RACINE — Saying access to health care is a moral issue, a group of Racine faith leaders and community activists spoke on Ash Wednesday to push for Wisconsin to accept federal health care funding.
About 25 people representing community groups and local Christian, Jewish and Muslim congregations held a press conference Wednesday at Christ Church, 5109 Washington Ave.
The group called on Gov. Scott Walker to accept federal money to expand Medicaid. Walker and other state Republican leaders have expressed concerns that federal funding will eventually decrease, leaving the state to pick up the tab, and have approved a different Medicaid plan set to go into effect in April.
The Racine Interfaith Coalition and Community for Change are holding a “Fast 4 Fairness,” in which members will fast from 9 a.m. to 5 p.m. on Saturdays throughout March to call attention to the issue.
Jameel Ghuari of the Ahmadiyya Muslim Community said faith groups must show a united front in battling for health care for all residents.
“We have a system that is not a level playing field for all of us,” Ghuari said.
“We must focus on this issue of health care and making sure that affordable health care is available to all of our citizens, without discrimination. This is a battle that will not be won in a moment, it will not be won in a year. It will take all of our lives.”
Racine resident Chris Aho came to tears during the press conference talking about his struggle to pay his medical bills, noting his wife’s diabetes and his high cholesterol. He said he’s one of thousands of Wisconsinites who are hurt by the current system.
“I work hard, I try my best, I try to support my family. I don’t want to be on any of this assistance, but I need it,” he said. “I’m not asking for much. Just a little bit.”
Aho said his BadgerCare coverage ends April 1, when the state’s new Medicaid plan goes into effect.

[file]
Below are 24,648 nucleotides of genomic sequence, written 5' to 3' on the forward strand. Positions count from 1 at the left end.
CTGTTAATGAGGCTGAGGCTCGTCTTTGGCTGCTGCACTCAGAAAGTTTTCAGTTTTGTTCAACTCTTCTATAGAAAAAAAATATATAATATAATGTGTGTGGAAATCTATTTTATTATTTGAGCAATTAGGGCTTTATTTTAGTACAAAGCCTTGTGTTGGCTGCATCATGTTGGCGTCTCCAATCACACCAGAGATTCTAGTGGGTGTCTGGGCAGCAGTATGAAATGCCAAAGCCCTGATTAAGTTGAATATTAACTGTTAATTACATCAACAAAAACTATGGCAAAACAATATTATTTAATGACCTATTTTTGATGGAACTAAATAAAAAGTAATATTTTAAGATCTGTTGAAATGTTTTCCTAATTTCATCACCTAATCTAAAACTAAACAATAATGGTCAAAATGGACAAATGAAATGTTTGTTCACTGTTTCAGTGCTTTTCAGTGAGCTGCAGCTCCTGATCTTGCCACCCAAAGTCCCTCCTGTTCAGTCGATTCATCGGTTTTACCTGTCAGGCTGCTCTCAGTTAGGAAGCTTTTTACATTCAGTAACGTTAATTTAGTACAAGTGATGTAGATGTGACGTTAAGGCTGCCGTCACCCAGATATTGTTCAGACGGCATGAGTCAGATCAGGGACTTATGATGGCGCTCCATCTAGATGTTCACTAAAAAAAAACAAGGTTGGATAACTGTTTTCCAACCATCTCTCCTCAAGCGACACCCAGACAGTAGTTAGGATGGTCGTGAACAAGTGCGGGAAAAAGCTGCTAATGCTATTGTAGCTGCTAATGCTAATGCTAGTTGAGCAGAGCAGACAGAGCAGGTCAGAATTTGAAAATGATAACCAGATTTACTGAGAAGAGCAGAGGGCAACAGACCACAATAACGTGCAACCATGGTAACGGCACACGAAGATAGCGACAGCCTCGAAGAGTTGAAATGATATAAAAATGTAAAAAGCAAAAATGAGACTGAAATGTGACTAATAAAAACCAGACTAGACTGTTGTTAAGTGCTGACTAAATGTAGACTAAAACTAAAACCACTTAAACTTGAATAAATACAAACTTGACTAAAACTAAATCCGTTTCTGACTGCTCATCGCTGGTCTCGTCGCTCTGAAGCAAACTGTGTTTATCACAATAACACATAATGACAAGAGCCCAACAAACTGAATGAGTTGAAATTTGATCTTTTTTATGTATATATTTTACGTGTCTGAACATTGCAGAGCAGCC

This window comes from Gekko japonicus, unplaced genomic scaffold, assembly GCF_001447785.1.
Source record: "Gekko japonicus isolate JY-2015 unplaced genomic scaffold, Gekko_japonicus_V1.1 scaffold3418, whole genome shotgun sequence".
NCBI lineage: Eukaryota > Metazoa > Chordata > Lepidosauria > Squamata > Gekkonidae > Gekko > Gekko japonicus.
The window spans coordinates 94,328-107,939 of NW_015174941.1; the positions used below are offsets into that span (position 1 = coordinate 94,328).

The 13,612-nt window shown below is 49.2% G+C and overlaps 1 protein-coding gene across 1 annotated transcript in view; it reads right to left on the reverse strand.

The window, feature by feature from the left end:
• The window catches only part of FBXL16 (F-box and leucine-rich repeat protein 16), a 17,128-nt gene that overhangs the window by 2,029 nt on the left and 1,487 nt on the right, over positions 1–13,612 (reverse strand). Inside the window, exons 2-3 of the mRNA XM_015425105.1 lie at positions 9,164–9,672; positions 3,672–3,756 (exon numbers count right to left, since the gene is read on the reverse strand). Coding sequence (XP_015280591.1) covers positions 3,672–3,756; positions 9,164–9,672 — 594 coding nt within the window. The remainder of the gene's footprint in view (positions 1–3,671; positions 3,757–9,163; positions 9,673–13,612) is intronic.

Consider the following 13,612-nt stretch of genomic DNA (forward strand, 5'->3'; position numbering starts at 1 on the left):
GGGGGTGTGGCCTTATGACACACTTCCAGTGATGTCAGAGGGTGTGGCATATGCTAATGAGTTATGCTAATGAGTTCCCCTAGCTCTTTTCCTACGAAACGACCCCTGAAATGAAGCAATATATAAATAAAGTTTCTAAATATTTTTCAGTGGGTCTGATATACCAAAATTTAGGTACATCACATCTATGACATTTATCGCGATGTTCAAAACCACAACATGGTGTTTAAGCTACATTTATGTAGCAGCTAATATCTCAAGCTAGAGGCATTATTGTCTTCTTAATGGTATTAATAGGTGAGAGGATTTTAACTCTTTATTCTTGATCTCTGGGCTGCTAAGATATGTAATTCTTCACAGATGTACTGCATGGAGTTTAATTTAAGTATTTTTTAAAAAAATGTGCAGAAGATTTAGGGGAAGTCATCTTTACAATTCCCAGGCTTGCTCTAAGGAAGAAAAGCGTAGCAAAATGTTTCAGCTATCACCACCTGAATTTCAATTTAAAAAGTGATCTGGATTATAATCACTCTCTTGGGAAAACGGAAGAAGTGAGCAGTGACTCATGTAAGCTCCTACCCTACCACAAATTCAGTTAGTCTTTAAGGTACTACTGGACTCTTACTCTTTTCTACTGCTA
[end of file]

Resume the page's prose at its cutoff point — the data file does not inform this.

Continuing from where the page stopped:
The plan ends coverage for about 77,000 adults who earn just above the poverty line, while bringing in 83,000 childless adults currently without coverage, according to The Associated Press. People whose coverage ended will be able to purchase subsidized insurance on the federal exchange.
Walker has said the plan marks the first time everyone living in poverty in Wisconsin will be covered. The Racine Interfaith Coalition, meanwhile, said the plan is inadequate and will end up costing taxpayers more.
The group also called on Racine County to pass a resolution urging the state to accept federal money or, failing that, allow counties to take the money if they so choose.
It chose the Christian season of Lent to highlight health care because Lent focuses on “fasting and prayer to engage, in a deeper way, our journey with God and our journey with one another,” said Rev. Michael Mueller of St. Andrew Lutheran Church, 1015 4 Mile Road.
“We believe that access to health care is a basic human right to which all people are entitled,” Mueller said in a statement. “Further, when presented with the opportunity to expand access to health care for the most needy, we are called to act.”
Fast 4 Fairness
The Racine Interfaith Coalition and Community for Change has “Fast 4 Fairness” events throughout March. Fasting will take place from 9 a.m. to 5 p.m., with the duration up to each person. The public is invited to join in, pray or visit.
• March 8: Olympia Brown Unitarian Universalist Church, 625 College Ave.
• March 15: Atonement Lutheran Church, 2915 Wright Ave.
• March 22: Miracle Center, 1100 Grand Ave.
• March 29: Zoe Ministries, 2130 Racine St.